George Osborne’s new ‘national living wage’ is not actually a living wage, the group responsible for promoting the living wage has said.
The Chancellor said it would become compulsory to pay over-25s £9 an hour by 2020 and £7.20 from next April.
However, the living wage is currently £7.85 an hour and £9.15 an hour in London. It is likely to rise next year as living costs continue to increase.
“The Living Wage is calculated according to the cost of living whereas the Low Pay Commission calculates a rate according to what the market can bear,” the Living Wage Foundation said in its response to the Budget.
“Without a change of remit for the Low Pay Commission this is effectively a higher National Minimum Wage and not a Living Wage.”
The Foundation however nevertheless welcomed the pay rise.
“We are delighted that the announcement made in the Budget this lunchtime will see over 2.5 million workers receive a much needed pay rise,” said Rhys Moore, the Foundation’s director.
“This is a massive victory for Citizens UK and those communities, workers and business leaders who have campaigned for a Living Wage since 2001.”
Mr Osborne made the surprise announcement in his Budget statement to Parliament on Wednesday.
“It’s because we’ve taken these difficult decisions, and overcome the opposition to them, that Britain is able to afford a pay rise,” the Chancellor said.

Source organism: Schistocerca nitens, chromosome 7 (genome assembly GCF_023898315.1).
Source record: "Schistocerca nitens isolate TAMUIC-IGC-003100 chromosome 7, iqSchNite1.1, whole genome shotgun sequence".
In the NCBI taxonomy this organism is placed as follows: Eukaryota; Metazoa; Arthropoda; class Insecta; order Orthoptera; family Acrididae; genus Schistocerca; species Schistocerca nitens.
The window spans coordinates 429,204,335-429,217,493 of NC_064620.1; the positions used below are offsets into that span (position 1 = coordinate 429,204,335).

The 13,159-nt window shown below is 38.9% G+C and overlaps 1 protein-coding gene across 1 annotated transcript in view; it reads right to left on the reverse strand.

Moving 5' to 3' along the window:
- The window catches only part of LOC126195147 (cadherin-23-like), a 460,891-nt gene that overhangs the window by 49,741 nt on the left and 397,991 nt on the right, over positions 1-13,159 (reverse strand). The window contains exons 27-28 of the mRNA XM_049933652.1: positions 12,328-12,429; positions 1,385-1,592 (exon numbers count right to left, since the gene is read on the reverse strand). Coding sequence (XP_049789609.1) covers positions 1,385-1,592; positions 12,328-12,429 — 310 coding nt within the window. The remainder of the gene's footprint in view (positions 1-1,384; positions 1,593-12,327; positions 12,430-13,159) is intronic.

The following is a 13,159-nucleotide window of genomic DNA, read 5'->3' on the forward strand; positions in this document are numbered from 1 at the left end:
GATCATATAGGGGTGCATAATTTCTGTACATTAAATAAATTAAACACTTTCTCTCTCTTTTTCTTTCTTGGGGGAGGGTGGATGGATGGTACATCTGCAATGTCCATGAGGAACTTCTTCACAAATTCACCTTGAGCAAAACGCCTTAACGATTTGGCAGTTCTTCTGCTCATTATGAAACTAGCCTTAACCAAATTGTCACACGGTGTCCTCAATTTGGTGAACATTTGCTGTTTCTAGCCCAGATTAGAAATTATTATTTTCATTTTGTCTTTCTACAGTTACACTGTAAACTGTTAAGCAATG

“Because let me be clear: Britain deserves a pay rise and Britain is getting a pay rise. I am today introducing a new National Living Wage.”
One colleague of Mr Osborne who appeared not to be in the loop about the announcement was Mayor of London Boris Johnson.
Despite attending David Cameron’s political cabinet, Mr Johnson this morning told LBC Radio that the living wage should not be compulsory because it would hurt business.
“I don’t want the living wage to be made absolutely compulsory,” he said. “If you talk to a lot of people who’ve really led on this, London Citizens, the people who many years ago got this movement going, they don’t want it made compulsory.
“They don’t want every single small business to be obliged by law to pay something that might really damage their ability to survive.”
An investigation conducted in March found that not a single high street chain had signed up to provide the voluntary rate, despite posting huge profits.
In October last year the Coalition Government’s social mobility tsar, former Labour minister Alan Milburn, said the wage should be made compulsory.
The major parties have shied away from raising the minimum wage to the rate, however. Before it lost the election, Labour said it would only raise the minimum wage to £8 an hour by 2017.
The living wage is an hourly pay rate set independently and updated annually, calculated according to meeting basic living costs in Britain.
The rate is currently £7.85 an hour in the UK and £9.15 in London, where living costs are higher.
Join our new commenting forum
Join thought-provoking conversations, follow other Independent readers and see their replies